Field Programmable Gate Array

GUI

Graphical User Interface

GAMP

Good Automated Manufacturing Practice

GAL

Generic Array Logic

GENCO

Generation Company

GPR

Ground Potential Rise

HMI

Human Machine Interface

HDS

Hardware Design Specifications

I/O

Input/Output

IED

Intelligent Electronic Devices

ICCP

Intercontrol Centre Communications Protocol

IEEE

Institute of Electrical and Electronics Engineers

INEEL

Idaho National Engineering and Environmental Laboratory

ISO

Independent System Operator or International Organization for Standardization

IRIG-B

Inter Range Instrumentation Group format B

ISA

Instrumentation Systems and Automation Society

IT

Information Technology

ITU

International Telecommunication Union

LCD

Liquid Crystal Display

LED

Light Emitting Diode

LAN

Local Area Network

MMI

Man Machine Interface

MTBF

Mean Time Between Failure

MTTR

Mean Time To Repair

NIM

Network Interface Module

NISAC

National Infrastructure Simulation and Analysis Centre

NRC

Nuclear Regulatory Commission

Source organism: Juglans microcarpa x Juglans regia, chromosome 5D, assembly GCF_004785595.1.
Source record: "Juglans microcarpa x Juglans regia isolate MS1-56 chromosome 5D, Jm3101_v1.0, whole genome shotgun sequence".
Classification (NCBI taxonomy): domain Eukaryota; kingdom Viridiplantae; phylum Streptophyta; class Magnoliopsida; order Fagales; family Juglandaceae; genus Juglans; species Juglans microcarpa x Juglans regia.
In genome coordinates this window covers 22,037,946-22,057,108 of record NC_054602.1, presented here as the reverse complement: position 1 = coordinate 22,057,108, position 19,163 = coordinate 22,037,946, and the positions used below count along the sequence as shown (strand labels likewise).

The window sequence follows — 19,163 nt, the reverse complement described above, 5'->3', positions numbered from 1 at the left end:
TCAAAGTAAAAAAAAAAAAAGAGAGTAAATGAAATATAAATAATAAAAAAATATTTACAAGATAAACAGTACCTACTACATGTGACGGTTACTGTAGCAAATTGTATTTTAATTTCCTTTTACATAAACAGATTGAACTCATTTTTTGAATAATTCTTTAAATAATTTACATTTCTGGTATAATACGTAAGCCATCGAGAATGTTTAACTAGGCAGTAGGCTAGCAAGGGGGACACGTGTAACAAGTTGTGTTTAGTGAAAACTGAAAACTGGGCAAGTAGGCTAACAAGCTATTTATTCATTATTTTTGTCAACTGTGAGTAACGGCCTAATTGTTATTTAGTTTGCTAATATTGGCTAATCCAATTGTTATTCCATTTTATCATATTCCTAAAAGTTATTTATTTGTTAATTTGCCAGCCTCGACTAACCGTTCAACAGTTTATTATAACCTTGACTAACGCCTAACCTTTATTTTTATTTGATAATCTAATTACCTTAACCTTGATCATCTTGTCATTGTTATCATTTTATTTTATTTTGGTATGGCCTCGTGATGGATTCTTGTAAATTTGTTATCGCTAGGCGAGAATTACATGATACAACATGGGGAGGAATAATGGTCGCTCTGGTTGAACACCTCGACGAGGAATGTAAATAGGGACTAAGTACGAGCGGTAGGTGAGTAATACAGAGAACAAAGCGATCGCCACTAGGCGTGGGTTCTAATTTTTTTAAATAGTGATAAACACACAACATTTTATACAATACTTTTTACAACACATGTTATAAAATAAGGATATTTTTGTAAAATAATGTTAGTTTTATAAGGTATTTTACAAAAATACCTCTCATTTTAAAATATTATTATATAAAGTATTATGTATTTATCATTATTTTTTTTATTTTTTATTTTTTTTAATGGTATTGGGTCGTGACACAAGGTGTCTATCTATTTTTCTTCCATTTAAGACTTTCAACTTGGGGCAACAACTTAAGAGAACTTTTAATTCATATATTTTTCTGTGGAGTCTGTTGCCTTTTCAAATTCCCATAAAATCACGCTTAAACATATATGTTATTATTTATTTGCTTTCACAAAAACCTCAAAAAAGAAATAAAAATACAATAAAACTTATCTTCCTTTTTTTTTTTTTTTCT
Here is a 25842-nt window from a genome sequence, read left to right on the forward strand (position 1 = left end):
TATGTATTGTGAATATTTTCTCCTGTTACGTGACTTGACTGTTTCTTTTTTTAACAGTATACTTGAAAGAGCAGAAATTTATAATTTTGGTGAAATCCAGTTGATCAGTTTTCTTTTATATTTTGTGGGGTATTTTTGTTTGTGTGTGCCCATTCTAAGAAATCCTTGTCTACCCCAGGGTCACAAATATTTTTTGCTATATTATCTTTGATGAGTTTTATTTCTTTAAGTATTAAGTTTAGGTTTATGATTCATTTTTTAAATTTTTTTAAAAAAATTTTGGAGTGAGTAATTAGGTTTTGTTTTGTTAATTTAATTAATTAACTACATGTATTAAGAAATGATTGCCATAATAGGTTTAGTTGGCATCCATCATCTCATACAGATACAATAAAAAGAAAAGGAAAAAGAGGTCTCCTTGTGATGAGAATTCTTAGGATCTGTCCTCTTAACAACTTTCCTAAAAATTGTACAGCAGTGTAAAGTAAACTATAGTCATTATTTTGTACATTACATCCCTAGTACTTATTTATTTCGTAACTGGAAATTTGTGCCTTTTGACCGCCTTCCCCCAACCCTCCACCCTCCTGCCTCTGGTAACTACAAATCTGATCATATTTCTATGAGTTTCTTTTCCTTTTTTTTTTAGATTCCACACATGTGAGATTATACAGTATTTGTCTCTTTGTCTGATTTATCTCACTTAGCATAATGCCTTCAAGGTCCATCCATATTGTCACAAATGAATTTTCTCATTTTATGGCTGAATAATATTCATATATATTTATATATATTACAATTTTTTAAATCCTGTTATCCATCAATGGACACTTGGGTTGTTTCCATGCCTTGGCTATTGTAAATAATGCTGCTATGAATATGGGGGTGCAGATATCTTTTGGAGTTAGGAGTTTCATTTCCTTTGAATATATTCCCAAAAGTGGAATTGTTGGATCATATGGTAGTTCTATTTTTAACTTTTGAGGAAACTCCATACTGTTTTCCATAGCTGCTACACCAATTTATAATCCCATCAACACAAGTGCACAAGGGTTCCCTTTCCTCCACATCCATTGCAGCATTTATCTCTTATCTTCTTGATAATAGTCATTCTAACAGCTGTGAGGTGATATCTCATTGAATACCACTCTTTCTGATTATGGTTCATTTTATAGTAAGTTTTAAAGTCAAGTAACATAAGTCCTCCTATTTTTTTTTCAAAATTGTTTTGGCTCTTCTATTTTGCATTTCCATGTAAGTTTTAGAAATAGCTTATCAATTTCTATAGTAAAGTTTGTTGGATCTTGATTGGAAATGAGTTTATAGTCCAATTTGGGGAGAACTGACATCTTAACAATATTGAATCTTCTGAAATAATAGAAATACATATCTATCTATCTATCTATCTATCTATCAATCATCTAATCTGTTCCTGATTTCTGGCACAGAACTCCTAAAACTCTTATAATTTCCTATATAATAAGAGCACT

NTP

Network Time Protocol

OASIS

Open Access Same - Time Information System

ODBC

Open Database Connectivity

PID

Proportional, Integral and derivative controller

POSIX

Portable Operating System Interface

PLC

Programmable logic Controller

P & ID

Process & Instrumentation Diagram

PSU

Power Supply Unit

PCS

Process Control System

PROM

Programmable Read-Only Memory

PSTN

Public Switched Telephone Network

PT

Potential Transformer

RTU

Remote Terminal Unit

REA

Rural Electric Association

RTO

Regional Transmission Organization

RAID

Redundant Array of Inexpensive Disks or Redundant Array of Independent Disks

ROM

Read-Only Memory

SCADA

Supervisory Control and Data Acquisition

SAT

Site acceptance test

SOE

Sequence of Events

SNTP

Simple Network Time Protocol

SPI

Single-Point Information

SQL

Structured Query Language

SWC

Surge Withstand Capability

TASE

Telecontrol Application Service Element

TRANSCO

Transmission Company

TCP/IP

Transmission Control Protocol/Internet Protocol

T&D

Transmission and Distribution

UHF

Ultra High Frequency

UPS

Uninterruptible Power Supply

UTP

Unshielded Twisted Pair

VDU

Video Display Unit

WAN

Wide Area Network

 

1.3       Naming conventions and standards

The General Design Principles (GDP) defines the number of conventions to be used.

For example, consider the standard color scheme. In one division of the plant a device is colored red, meaning 'stopped', and in another part of the plant the same type of motor is colored red, meaning 'dangerous condition'. This may lead to disaster, but by following naming conventions, such risks will be reduced.